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THE FINE ARTS.
The Start FOR THE MEMORABLE DERBY OP 1814. — In our May Number, we stated that this remarkable sporting subject had
put on canvass by the celebrated painter in that branch of art, Mr. Herring, and purchased from him at a sporting price, by the Messrs. Fores of Piccadilly, for the purpose of being, engraved, This most interesting work, to all who are concerned in the national sport of horse-racing, is now in course of publication ; and we can unhesitatingly say, that it is by many degrees the most splendidly coloured print ever executed in this country. As they have been so lately alluded to in these pages, we do not think it necessary here to enter into its details; but in the present condition of the turf, when things connected with it have apparently come to the worst, we would say to every turfite, “Go and look at that sketch-as graphic as 'the writing on the wall’—of the first great crash of the thunderstorm, which we trust has cleared the racing atmosphere;—go, and look at it; and if you come away without a copy, you have less zeal and less taste than we could desire to give you discredit for.”
STATE OF THE ODDS, &c.
It would be altogether inconsistent with the space and character of this paper to attempt to enter into any detail of the serious matters that have lately been discussed in the racing world, and we must therefore confine ourselves to a record of the different sentences passed, taking them in chronological order. The first, known as “the Old England affair,” a decision, we may add, in which every honest man must concur, runs thus :
"The Stewards of the Jockey Club having attended at Messrs. Weatherby's office, in Burlington-street, on Saturday the 31st of May, and by adjournment on Monday the 2nd of June, to hear a charge brought by Mr. Gully against Mr. J. F. Bloodsworth and William Stebbings, of having conspired to bet against Old England for the Derby, in connection with William Day, and through information clandestinely derived from him, and subsequently to lame, or, by other means, to prevent the said horse running for that race ; having heard the confession of William Day, and the evidence of William Barrett, jun., and of John Day, sen., are satisfied that Messrs.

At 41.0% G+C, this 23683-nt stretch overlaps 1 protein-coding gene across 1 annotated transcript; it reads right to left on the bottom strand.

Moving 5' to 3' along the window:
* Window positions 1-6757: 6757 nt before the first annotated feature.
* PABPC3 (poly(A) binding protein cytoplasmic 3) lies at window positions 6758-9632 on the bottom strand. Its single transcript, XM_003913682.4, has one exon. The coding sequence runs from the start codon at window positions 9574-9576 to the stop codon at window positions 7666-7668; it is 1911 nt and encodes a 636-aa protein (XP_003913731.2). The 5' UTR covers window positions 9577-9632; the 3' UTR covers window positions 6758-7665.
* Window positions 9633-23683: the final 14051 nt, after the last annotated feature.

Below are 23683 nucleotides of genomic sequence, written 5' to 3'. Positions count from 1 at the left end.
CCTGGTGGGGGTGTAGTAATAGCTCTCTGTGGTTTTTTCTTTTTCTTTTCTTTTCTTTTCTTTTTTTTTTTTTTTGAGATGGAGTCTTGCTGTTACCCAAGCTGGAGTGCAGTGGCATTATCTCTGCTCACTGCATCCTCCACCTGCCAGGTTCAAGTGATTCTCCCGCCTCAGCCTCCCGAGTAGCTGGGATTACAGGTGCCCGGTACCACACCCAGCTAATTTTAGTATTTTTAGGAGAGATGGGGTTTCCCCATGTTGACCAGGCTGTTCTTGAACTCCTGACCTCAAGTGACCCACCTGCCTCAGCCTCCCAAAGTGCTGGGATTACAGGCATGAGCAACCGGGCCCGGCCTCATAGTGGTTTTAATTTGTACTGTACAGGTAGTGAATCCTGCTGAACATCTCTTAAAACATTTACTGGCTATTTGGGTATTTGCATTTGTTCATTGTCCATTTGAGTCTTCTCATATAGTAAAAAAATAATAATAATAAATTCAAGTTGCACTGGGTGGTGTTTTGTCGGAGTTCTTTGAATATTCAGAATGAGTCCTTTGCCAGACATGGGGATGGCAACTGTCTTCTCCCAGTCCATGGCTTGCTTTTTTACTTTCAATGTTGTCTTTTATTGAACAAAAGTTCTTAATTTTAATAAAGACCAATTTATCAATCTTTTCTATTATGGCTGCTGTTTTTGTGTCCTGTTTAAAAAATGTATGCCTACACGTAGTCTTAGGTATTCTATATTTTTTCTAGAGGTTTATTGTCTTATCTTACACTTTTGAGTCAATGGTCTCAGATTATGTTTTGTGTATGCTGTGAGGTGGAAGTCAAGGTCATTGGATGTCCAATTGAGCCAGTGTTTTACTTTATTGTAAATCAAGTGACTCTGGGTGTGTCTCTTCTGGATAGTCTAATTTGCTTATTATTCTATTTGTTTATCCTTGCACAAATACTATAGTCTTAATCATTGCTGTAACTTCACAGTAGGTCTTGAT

THE FINE ARTS.
THE START FOR THE MEMORABLE DERBT O: jmeno
STATE OF TEL
It would be altogether inconsiste
"The Stewards in Burlington-st the 2nd of June worth and Will the Derby, in c derived from hii horse running
1 of Wi
The ainer by winnings
y of a change, almost in every ind, on the close it of the business. ssionals; and con
Bloodsworth and Stebbings did conspire to bet against Old England. That commu. nication was kept up by Stebbings writing letters through Bloodsworth to William Day, which letters were sent under cover to William Barrett, jun., of Stockbridge, for several months. It appeared that William Day and William Barrett, jun., did, on different occasions, meet Stebbings at Bloodworth's house in London, and at other places, to carry out their plans. It was also positively stated by William Day and William Barrett, that Stebbings did, at Bloodsworth's house, recommend that the horse's foot should be bruised by striking it with a hard stone, or by tying a handkerchief round the leg and striking the sinew with a stick, and if that was not sufficient, that he, Stebbings, could easily get a powder which, being mixed with the corn, would stop him. They added that Bloodsworth was averse to the last part of this proposal, saying it was a lagging affair. Messrs. Bloodsworth and Stebbings denied the whole story of having desired William Day to maim the horse, but admitted that they had betted largely against Old England in consequence of the information they had obtained from William Day; and Stebbings acknowledged that he had received full information from William Day for several years as to the qualities and condition of horses in John Day's stables, and had betted largely for himself and for William Day in consequence of such information.
6. The Stewards therefore order
" That J. F. Bloodsworth, William Stebbings, and William Day be warned off
the course at Newmarket, and out of the Coffee-room Yard there, and that
William Day be not permitted to ride in any race at Newmarket. “They also recommend the proprietors and stewards of all race courses where the
rules of the Jockey Club are in force, to prevent them from appearing on